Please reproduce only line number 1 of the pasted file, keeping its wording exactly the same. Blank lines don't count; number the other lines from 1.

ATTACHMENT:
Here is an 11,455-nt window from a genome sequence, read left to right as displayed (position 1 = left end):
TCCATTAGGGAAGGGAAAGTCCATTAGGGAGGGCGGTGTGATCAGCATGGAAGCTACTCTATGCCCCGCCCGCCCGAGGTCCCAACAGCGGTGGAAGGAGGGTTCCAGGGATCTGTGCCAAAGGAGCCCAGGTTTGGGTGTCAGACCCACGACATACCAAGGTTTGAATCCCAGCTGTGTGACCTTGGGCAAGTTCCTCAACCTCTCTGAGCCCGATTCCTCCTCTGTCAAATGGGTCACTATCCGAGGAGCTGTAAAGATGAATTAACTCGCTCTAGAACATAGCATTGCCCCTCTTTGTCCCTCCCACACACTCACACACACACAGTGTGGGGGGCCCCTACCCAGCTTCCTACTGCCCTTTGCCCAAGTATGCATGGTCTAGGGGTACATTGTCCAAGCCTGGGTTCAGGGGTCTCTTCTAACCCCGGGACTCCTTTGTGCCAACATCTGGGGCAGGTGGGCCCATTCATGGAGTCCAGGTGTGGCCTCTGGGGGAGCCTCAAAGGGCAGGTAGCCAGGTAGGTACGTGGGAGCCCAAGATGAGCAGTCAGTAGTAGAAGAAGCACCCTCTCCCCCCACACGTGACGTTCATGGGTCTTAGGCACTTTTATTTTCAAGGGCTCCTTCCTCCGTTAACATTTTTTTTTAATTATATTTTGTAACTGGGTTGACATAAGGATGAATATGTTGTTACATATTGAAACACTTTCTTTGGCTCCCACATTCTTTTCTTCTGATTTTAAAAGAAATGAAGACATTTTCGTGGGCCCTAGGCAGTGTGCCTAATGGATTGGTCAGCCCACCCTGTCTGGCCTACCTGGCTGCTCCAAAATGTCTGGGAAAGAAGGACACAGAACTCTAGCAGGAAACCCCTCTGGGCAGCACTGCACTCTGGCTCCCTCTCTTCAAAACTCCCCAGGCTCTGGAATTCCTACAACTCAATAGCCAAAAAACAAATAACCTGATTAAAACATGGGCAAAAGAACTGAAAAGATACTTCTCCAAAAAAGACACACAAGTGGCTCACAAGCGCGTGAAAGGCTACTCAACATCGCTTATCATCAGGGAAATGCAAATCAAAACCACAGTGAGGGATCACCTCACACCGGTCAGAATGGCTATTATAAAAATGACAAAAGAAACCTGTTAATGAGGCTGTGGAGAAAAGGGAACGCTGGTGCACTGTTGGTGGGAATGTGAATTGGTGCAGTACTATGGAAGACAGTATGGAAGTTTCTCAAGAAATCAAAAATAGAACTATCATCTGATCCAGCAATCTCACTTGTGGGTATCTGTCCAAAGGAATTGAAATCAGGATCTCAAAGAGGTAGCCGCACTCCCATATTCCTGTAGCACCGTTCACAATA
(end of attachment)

Here is an 11,455-nt window from a genome sequence, read left to right as displayed (position 1 = left end):